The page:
7. Any piece of advice/wisdom that you’d like to give the readers at This Design Life?

Be nice.

I think that many people getting started in freelance should humble themselves a bit. Designers often get obsessed with billing right away, so that they can supplement the job that they just quit to go freelance. Take it slow. Don’t ask for those high prices until your work is at that high level. Focus on being great at what you do before you focus on billing industry standards. I still believe that a freelance career is something that is earned with a lot of time, and a lot of hard work.

Also, know that your design talent alone isn’t going to be the attribute that will make you a successful freelancer. So you’re a good designer, so what? You must have business sense, communication skills, flawless grammar (for emails), and an insane work-ethic. If you want to be freelance because you want to be lazy all day, you will not succeed. You have to realize that you chosen a much tougher route, but one that can yield a much better reward.

Thirdly, do some free work every now and then. Free work allows you to have more creative freedom, and to create pieces that often become standouts in your portfolio. The times that I’ve done free work, the client is fully aware that extensive revisions are out of the question, and they’re willing to accept whatever I come up with. These have been some of my favorite projects I’ve ever worked on.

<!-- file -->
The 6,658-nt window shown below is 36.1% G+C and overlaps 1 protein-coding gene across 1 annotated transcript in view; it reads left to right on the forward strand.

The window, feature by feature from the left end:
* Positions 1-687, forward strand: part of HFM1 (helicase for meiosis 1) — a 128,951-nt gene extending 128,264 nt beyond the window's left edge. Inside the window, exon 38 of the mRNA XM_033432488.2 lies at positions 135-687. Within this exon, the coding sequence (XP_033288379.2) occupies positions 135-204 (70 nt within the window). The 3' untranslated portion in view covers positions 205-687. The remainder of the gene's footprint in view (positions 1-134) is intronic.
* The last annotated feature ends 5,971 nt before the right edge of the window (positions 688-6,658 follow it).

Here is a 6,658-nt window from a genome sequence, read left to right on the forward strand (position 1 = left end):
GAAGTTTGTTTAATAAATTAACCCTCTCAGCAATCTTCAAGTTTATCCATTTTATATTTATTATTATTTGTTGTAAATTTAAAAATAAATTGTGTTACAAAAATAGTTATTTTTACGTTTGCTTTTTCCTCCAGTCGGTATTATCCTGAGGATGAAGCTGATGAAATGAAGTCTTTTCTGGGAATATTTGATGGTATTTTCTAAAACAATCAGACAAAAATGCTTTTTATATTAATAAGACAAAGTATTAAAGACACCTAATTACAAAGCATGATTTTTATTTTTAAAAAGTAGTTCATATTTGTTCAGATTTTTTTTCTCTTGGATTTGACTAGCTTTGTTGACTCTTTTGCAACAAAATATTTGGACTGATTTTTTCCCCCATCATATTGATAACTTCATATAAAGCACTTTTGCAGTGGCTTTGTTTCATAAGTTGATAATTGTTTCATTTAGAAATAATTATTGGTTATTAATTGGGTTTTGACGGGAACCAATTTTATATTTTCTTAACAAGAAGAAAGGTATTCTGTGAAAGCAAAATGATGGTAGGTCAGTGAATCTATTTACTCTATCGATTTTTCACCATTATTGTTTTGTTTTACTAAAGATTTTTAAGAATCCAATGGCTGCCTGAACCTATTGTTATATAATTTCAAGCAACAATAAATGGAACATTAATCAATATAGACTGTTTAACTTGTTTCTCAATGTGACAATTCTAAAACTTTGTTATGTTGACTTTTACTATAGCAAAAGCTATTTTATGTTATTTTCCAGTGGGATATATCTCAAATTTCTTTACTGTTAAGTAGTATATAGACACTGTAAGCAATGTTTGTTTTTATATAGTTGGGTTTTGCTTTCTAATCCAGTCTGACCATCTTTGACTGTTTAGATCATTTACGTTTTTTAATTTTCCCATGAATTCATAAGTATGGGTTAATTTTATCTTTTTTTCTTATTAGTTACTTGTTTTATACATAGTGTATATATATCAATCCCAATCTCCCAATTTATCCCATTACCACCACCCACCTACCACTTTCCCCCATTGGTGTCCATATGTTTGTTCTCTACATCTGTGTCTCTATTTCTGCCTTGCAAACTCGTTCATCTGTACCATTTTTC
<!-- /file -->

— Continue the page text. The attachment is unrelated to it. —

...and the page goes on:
Finally, create a brand for yourself. As a freelancer, you are selling yourself. Know your identity, and build your brand around it. Embrace the idea of your clients viewing you as a real person, and do whatever you can to connect with your public. Have great work on a great website. Be active on Twitter. Share work clips on Dribbble. Do whatever you can to show people who you are. Clients will like the personal connection that they can make with you, so make yourself available.

So, freelancers, have fun. You get to create art for a living, so live in a way that you’re fully aware of your privilege, and you’re happy to create this work. This positivity will wear off on people, people who will be happy to call on you for work – time and time again.


You can see more of Brandon’s work here:

Brandon Rike  |  Dark Collar Art

Chris Green

Chris Green at This Design Life
Chris Green is a designer and marketer. He runs an agency called Calloway Green and is also the founder of This Design Life.

Latest posts by Chris Green (see all)